The Inaugural Address: In search of actions to match the words
Jan. 28, 2001
I thought we could slip into our favorite taco hole for a chip and dip and enchilada or three. Fate intervened. Her opening suited the scene.
The warmth of her greeting suggested all was well with the world. I smiled. Sally's eyes flashed. And my friend pulled up a chair and offered one word to the young man taking our orders. "Corona."
As her cool one arrived, she rolled her eyes up at the waiter, pointed at me and said "his tab." Trapped again by a disarming lady. And my use of the term "lady" is certainly subject to challenge.
I don't know if it was my charming smile or my generous hospitality but she was actually civil. More than likely it was Sally's smoothing presence. Or was it another calm before the storm?
She opened gently with a question. "Scaggs, I know you news junkies were glued to the tube for the inauguration last week. What do you think?"
I knew, of course, the "what do you think" question was not really a inquiry but a prelude to some spicy diatribe which could make my enchiladas seem bland. So I parried "I didn't watch. We were shopping at Wal-Mart."
Sally nodded a confirmation to my alibi adding "crowded as usual." A team effort at avoiding the inevitable. A failed effort at that.
Time for candor. "I think the inaugural address is a keeper. If Dubya lives into the promise his remarks created, he, too, could be a keeper."
She looked at me and laughed. "You idealistic bibliophile, you think words are reality. The guy is a politician. He never lies, he just tells everybody what he thinks they want to hear. And he's sucked you in child's play for a pro."
I tried to look wounded. Hurt. I'm accustomed to be fussed at for being negative and wordy. But who likes to be considered gullible? That's somehow different.
With the light of my life present, I had to defend my cause. "It was a good speech. The President set higher expectations for himself than most Americans have for him. He set the bar high. For the nation and for himself."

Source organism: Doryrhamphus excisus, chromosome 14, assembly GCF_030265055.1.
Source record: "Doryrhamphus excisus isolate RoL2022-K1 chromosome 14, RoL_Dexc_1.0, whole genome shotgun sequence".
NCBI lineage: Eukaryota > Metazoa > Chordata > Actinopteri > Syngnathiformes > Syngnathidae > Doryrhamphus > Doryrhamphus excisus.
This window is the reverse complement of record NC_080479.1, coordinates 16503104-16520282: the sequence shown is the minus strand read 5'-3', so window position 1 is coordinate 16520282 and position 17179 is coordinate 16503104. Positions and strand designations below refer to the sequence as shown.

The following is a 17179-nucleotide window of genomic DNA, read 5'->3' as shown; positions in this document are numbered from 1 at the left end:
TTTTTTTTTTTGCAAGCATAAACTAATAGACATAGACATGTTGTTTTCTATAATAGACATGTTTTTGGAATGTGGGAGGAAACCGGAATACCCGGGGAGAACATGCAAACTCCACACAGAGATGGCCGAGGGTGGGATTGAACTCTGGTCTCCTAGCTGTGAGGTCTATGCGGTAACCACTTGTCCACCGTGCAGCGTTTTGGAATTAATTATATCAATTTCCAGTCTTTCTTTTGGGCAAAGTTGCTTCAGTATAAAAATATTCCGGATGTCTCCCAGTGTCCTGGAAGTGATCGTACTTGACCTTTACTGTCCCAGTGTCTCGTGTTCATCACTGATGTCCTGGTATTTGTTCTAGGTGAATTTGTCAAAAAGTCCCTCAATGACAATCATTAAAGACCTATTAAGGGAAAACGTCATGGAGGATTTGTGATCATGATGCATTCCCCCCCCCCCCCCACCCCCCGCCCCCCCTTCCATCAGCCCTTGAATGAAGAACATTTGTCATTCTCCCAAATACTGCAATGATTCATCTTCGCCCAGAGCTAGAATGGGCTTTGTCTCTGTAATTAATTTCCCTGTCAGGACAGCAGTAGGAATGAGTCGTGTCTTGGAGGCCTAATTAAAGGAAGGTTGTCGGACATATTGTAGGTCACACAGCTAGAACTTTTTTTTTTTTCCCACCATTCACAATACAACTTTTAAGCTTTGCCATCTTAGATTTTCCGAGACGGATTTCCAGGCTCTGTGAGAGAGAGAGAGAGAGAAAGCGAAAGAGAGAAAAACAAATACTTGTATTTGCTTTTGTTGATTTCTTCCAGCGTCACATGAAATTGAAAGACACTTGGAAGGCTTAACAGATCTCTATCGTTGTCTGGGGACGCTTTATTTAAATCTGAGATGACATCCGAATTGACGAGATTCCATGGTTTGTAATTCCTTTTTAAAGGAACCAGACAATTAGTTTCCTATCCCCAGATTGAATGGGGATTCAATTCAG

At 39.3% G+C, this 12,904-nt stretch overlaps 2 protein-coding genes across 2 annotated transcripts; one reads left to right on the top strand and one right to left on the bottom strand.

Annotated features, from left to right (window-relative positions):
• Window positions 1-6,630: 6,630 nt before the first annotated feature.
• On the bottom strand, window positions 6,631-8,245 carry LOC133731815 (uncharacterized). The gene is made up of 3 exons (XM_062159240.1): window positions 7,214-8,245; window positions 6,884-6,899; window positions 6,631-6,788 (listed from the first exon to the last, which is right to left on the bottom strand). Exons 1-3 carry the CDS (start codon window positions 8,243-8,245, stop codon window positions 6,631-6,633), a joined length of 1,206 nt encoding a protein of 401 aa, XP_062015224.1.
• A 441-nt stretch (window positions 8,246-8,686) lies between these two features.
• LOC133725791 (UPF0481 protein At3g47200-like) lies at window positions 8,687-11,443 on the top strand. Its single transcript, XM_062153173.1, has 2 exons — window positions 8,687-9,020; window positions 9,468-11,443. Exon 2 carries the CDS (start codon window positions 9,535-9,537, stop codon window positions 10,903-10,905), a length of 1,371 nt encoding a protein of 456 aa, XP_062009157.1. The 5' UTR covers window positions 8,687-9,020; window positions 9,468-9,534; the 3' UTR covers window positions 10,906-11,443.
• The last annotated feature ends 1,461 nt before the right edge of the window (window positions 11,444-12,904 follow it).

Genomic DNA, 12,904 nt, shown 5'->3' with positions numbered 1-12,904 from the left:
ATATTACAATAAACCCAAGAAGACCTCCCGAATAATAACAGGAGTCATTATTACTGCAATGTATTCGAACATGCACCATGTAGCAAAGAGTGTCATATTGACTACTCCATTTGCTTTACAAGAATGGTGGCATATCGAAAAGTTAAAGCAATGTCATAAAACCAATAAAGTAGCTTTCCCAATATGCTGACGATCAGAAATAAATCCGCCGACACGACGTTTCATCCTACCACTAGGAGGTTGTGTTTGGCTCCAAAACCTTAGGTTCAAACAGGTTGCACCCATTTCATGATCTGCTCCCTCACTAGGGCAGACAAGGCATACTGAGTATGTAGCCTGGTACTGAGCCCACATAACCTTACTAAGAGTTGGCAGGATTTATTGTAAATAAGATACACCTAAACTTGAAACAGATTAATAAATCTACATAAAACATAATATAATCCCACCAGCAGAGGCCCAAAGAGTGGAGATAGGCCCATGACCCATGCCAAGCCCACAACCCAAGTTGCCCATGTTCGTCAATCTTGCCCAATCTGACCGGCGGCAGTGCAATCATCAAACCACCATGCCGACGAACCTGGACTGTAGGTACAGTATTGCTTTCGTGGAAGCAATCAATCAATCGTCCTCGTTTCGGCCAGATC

Emboldened by my friend's silence I surged along. "I can recall only bits and pieces but how about this:
A civil society demands from each of us good will and respect, fair dealing and forgiveness.'" I even repeated the sentence.
I nodded. "Probably. People don't get elected or confirmed without a bit of pandering. Nevertheless, I still appreciate the President pointing his words toward where he thinks our national conscience ought to be. It never hurts to call folk toward the high ground."
Usually my friend's adjectives range from bawdy to profane and back again. This time she resorted to her polite vocabulary. "High ground! Ha. Tell me you are not as credulous as you seem." And she glanced toward Sally. "Girl, you sure have a lot to put up with there. The man has no nose for hypocrisy. These idealists are a trial."
It was time for a little defense. "I know we are. And I make no apology for finding resonance in words like "children and community are the commitments which set us free."
That was too much. "Scaggs, convoluted hyperbole will get you every time. I suspect you got off on that line about not passing by wounded travelers on the road to Jericho. Is your head as soft as your heart?"
Thankful for the opening she offered, I jumped in with both feet. "It works at the church house, why not the statehouse?" And I sensed that, for once, I had the whip hand. So I rumbled on.
I'd gone too far. Her color rose, her eyes flashed and her tongue slashed. "I was listening but I also watch. When the guy who has been gatekeeper of the Texas death row rattles about justice and dignity the words have a hollow ring. Were those cowboy boots or brown boots?" And she went downhill from there.
Fortunately our meal arrived. As she departed I agreed to "watch the boot tracks" and I think she agreed to cut the guy a bit more slack. We'll see, won't we?
Bill Scaggs is president emeritus at Meridian Community College and a senior consulting editor for The Meridian Star. E-mail him at firstname.lastname@example.org.